The continuity in Bernier’s career is to be found in his virulent opposition to government environmental and labor regulations, public services and social-welfare provisions and his championing of the dismantling of any worker social rights not only in the name of the “free market,” but of “freedom” tout court. He is an admirer of such right-wing capitalist ideologues as Ayn Rand and the economist (and advisor to the Chilean dictator Pinochet) Friedrich Hayek.
Bernier’s adoption of populist “new right” rhetoric, stoking anti-Muslim and anti-immigrant sentiment, is more recent. In 2009, when members of the Action démocratique du Québec (ADQ)—the right-wing populist movement that merged in 2012 with the current Coalition Avenir Québec (CAQ)—petitioned Bernier to become their leader, he politely declined the offer. More recently, amid the controversy sparked by Ontario Conservative Kellie Leitch’s 2016 “survey,” Bernier opposed the idea of a “values test” for new immigrants.
Only in the more recent period, characterized above all by Trump’s victory south of the border, does it appear Bernier recognized the potential for chauvinist appeals to broaden the base for his hard-right neoliberal agenda.
Bernier began to distance himself more openly from the Conservative Party establishment after finishing, to his own surprise and that of senior party leaders, a very close second to Scheer in last year’s party leadership race.
Bernier’s Conservative critics present his departure as a rash decision, fueled by ambition, egotism and sour grapes. However, press reports indicate he has been promised financial support from prominent sections of business. There is also manifest sympathy for his trenchant criticisms of the party’s leadership and direction among a substantial layer of Conservative Party activists. Running as a self-described Conservative libertarian, Bernier, it should be recalled, won the first twelve out of thirteen leadership ballots at last year’s convention, and lost to Scheer on the final ballot by less than two percent.
Bernier’s erstwhile Conservative colleagues in parliament have thus far uniformly panned his plans to found a new party. But for many this reaction is due to tactical considerations, principally the fear of being divided against their opponents in the 2019 federal elections.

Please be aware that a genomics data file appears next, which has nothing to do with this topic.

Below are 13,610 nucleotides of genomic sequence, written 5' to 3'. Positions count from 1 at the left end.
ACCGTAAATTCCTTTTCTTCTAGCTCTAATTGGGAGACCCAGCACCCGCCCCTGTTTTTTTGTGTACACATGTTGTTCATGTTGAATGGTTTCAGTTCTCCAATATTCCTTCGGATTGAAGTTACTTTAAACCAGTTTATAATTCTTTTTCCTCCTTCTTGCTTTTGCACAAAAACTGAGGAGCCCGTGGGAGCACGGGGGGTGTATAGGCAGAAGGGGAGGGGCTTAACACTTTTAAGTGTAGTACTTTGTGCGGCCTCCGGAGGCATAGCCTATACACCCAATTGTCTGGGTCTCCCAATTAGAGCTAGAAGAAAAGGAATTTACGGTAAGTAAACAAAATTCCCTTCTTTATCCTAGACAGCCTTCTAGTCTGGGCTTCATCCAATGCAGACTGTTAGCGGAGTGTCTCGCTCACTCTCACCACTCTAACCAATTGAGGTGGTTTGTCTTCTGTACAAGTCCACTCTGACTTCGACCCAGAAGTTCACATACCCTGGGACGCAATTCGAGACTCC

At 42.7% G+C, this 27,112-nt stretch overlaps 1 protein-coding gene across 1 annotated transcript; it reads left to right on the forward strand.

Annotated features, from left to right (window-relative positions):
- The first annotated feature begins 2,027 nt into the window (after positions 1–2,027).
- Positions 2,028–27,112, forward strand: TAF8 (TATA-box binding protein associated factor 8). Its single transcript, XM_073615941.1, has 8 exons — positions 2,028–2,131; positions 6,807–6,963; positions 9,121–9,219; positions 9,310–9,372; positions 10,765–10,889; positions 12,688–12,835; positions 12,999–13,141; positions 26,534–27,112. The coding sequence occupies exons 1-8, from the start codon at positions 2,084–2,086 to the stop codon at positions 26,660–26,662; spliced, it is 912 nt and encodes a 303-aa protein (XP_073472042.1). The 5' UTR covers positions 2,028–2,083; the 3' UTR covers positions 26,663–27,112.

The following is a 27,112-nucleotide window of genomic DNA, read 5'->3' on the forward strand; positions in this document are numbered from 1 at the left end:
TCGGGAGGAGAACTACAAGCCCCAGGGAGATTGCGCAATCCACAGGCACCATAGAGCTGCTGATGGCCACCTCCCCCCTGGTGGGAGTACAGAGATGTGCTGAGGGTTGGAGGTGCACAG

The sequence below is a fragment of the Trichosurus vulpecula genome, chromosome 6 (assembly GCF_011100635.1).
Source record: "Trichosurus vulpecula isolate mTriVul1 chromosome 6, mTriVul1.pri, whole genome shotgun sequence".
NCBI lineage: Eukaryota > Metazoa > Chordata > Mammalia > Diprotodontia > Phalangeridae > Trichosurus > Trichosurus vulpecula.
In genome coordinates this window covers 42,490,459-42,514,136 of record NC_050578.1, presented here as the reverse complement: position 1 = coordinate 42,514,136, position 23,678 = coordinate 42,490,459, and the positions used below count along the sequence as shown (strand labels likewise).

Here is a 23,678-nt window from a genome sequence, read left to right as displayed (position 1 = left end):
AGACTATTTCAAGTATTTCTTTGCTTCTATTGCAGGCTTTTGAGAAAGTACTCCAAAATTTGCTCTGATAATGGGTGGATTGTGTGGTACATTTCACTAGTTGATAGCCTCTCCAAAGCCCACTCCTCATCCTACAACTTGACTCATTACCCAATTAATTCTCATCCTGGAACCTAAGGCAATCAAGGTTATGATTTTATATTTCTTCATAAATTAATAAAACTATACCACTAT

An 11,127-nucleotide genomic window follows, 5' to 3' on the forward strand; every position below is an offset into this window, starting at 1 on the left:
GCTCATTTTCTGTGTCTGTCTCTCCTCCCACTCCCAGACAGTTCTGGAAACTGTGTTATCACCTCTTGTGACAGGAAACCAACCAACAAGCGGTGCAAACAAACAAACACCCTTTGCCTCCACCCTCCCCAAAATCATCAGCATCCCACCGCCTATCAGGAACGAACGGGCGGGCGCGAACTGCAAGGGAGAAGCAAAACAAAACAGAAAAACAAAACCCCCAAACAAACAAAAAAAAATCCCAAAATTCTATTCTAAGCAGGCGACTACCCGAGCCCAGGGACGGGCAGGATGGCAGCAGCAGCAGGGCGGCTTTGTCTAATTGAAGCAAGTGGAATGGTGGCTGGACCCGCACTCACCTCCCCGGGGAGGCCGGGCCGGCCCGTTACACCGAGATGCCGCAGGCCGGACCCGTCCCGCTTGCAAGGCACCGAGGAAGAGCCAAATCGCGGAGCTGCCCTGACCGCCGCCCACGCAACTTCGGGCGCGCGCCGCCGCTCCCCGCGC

Former Prime Minister Stephen Harper, Jason Kenney, leader of Alberta’s new United Conservative Party, and Doug Ford in Ontario have all dissociated themselves from Bernier in the name of Conservative unity. But they have all previously shown an affinity for the type of politics Bernier is now embracing, making rank chauvinist appeals, whether against Quebec, immigrants or Muslims. Within days of becoming premier, Ford was whipping up anti-refugee sentiment, seeking to scapegoat those fleeing Trump’s anti-immigrant witch hunt for a housing shortage that is the product of decades of cuts by Liberal, Conservative and NDP governments.
Whatever the fate of Bernier’s soon to be created new party, a growing section, not only of the Conservatives but of the entire political establishment, is adopting little by little the ultra-right rhetoric and policies that he articulates only more boldly. The rise of the extreme right in America and Europe, including the participation of the neo-fascist AfD party (Alternative for Germany) in the German parliament, is emboldening the bourgeoisie to set aside political taboos.
The traditional political order is discredited. But war and austerity remain the only means available to the ruling class to “solve” the crisis of capitalism. It is the need to impose this unpopular program that is behind the bourgeoisie’s rapid reconciliation with the extreme right. The latter, long banned from official politics after the horrors of Nazism and the Second World War, is increasingly being promoted and politically legitimized.
As one journalist wrote in a surprisingly candid defence of Bernier for CBC, a “common identity... creates impermeable unity in crisis.” The only means of cultivating such “national unity” are authoritarianism, militarism, anti-immigrant chauvinism and the division of the working class through the promotion of the most socially backward conceptions.